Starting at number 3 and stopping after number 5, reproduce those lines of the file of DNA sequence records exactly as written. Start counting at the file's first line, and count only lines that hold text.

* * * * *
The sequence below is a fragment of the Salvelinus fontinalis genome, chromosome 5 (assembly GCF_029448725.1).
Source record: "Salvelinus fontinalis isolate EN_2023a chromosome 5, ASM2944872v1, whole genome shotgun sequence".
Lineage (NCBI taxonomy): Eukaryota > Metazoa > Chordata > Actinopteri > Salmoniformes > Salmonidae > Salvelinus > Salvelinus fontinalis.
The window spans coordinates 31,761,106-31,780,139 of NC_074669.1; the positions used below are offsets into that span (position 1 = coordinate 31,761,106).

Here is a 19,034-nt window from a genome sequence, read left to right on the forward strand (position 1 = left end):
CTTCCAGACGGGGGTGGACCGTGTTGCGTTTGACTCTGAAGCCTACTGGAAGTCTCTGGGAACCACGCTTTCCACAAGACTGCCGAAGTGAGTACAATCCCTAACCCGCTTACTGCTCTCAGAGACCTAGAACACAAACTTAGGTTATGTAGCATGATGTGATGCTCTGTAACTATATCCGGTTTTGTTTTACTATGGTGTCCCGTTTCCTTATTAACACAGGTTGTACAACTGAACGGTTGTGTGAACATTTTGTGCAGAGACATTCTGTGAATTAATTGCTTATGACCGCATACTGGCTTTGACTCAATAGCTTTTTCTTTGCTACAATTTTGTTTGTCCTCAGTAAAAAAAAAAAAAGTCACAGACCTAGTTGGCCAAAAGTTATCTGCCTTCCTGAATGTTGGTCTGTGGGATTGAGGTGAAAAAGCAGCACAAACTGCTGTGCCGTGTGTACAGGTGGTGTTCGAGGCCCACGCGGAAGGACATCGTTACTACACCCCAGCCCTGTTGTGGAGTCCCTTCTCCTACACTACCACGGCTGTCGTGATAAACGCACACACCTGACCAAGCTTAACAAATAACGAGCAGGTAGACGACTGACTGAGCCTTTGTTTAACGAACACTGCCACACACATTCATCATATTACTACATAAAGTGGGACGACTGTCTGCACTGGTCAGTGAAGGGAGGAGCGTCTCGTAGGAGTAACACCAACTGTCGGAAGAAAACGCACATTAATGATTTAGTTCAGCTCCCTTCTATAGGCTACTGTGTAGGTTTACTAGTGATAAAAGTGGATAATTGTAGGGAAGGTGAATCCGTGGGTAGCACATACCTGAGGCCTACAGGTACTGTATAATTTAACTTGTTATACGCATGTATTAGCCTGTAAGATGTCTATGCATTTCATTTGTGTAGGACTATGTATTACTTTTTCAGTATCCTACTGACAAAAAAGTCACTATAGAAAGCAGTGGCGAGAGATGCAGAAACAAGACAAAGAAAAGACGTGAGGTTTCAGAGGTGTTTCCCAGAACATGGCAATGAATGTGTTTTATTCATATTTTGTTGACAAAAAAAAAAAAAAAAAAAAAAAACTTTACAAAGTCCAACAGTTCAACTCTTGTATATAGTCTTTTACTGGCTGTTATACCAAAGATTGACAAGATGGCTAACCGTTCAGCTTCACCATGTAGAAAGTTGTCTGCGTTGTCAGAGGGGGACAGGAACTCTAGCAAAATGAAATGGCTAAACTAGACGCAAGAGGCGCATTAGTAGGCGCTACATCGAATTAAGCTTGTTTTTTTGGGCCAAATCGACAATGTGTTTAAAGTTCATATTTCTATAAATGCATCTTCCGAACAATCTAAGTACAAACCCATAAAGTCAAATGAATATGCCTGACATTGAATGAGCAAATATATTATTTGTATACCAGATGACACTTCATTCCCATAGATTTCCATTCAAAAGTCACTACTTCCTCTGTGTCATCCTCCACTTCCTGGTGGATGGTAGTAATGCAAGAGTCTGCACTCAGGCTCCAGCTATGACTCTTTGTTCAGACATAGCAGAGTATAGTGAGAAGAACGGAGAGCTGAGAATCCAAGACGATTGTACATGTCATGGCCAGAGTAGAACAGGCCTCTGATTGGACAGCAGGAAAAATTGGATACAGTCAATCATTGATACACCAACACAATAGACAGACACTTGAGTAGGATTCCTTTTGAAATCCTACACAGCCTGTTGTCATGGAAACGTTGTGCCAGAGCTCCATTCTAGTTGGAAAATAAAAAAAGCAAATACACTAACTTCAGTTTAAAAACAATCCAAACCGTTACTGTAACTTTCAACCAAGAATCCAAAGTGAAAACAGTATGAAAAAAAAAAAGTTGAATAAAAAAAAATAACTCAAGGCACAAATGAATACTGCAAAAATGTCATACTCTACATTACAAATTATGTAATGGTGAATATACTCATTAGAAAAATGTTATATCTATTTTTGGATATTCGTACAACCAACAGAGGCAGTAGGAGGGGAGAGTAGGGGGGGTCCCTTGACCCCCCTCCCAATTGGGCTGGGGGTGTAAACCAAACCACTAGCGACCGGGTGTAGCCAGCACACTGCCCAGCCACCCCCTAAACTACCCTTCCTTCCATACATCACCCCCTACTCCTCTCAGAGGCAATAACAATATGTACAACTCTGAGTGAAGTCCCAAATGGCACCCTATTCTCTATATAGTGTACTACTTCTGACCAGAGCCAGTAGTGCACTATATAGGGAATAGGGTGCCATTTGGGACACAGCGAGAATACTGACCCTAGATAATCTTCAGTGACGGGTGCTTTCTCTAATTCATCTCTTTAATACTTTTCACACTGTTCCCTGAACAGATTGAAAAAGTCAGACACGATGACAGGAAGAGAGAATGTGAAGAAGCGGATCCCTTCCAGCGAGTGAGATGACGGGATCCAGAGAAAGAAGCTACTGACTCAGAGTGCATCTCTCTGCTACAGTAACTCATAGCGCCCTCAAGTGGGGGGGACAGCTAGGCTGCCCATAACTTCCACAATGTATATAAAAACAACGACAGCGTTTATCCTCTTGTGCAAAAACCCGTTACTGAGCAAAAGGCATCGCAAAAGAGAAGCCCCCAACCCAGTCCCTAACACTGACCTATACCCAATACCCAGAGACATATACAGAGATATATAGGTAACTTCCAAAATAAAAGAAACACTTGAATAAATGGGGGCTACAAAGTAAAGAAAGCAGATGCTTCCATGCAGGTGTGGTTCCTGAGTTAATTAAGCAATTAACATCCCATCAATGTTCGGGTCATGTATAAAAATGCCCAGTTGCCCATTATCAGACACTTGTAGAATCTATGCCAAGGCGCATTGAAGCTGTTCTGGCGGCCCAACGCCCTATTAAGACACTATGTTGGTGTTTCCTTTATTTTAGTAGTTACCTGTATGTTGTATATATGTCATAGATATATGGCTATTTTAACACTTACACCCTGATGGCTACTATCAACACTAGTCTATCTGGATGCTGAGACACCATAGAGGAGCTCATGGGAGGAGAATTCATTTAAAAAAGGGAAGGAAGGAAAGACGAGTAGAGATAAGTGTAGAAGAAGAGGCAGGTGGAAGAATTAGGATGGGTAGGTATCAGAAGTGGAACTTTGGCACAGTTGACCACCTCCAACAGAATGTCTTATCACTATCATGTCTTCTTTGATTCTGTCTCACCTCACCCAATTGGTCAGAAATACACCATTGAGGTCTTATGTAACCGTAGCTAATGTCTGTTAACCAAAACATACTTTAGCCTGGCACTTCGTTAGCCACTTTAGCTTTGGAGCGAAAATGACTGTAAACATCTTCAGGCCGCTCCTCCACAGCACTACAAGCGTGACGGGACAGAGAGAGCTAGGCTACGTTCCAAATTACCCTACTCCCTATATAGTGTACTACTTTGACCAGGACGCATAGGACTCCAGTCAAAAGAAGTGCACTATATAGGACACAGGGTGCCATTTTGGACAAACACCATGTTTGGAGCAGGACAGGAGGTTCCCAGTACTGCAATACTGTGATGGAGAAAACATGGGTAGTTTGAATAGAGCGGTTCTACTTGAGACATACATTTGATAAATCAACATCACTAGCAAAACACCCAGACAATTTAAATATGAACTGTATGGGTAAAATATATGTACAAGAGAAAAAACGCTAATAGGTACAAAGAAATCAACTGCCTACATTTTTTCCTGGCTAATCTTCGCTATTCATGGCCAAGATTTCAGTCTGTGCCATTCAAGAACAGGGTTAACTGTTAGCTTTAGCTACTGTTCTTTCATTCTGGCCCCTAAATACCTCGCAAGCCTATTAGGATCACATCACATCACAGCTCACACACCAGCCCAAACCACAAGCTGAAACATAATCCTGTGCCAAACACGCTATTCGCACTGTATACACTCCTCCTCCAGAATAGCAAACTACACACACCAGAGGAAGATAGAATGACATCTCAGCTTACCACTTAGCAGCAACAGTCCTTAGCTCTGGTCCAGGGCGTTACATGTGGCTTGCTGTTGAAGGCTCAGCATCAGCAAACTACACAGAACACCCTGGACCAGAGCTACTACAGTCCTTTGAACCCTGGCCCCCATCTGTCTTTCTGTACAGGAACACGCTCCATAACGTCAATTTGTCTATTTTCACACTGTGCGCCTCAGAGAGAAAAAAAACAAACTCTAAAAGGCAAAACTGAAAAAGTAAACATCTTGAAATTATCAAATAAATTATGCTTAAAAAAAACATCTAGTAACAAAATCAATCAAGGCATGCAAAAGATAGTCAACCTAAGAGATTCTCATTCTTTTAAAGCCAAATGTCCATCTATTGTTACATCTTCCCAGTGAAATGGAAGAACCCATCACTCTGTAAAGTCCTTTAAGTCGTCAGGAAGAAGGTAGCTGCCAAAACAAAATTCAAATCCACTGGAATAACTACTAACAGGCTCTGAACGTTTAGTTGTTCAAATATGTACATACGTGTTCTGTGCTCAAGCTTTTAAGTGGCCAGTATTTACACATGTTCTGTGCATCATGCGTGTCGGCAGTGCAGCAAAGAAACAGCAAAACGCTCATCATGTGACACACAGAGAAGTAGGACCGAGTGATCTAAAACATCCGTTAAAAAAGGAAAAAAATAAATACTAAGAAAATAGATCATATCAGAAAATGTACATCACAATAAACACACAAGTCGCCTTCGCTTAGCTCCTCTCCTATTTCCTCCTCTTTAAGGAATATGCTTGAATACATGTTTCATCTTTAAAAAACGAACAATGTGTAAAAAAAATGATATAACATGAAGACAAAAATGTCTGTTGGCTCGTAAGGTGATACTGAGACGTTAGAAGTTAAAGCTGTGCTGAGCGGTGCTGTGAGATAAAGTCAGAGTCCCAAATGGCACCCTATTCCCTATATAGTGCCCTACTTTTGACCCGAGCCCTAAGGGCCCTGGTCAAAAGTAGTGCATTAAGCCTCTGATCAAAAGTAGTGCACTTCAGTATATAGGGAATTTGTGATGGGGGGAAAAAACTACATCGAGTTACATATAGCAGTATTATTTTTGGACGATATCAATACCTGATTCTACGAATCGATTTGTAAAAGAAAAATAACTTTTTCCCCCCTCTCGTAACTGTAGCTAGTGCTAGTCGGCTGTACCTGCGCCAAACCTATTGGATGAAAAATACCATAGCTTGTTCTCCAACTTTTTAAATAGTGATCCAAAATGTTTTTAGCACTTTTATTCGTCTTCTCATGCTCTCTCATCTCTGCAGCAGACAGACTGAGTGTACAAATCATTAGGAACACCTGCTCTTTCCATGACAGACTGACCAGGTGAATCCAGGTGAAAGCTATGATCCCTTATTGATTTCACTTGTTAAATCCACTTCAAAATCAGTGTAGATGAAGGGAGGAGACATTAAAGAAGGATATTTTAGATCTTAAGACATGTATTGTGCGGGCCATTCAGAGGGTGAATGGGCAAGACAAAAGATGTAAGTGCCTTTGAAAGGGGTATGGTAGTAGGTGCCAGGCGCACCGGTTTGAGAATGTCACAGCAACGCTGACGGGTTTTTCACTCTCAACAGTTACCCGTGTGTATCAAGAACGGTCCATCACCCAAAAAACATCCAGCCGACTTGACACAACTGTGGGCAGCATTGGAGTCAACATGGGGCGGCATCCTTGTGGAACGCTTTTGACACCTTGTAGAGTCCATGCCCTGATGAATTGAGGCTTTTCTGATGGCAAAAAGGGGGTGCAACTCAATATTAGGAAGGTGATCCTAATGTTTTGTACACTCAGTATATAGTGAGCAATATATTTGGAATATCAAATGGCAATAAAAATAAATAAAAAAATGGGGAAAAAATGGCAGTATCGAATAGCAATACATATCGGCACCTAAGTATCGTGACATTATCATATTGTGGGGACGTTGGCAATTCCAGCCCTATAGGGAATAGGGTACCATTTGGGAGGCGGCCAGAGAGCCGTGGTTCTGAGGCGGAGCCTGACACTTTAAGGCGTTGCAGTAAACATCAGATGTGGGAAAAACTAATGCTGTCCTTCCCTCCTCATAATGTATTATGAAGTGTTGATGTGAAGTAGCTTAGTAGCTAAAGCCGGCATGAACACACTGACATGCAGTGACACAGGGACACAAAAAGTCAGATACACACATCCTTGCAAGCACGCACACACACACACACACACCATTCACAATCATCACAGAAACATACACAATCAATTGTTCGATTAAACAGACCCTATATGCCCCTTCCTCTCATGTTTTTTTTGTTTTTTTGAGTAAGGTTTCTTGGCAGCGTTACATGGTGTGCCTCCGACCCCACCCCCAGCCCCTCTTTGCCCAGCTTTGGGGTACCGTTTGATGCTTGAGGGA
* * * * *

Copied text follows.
Lineage (NCBI taxonomy): Eukaryota > Metazoa > Chordata > Actinopteri > Salmoniformes > Salmonidae > Salvelinus > Salvelinus fontinalis.
The window spans coordinates 31,761,106-31,780,139 of NC_074669.1; the positions used below are offsets into that span (position 1 = coordinate 31,761,106).

Here is a 19,034-nt window from a genome sequence, read left to right on the forward strand (position 1 = left end):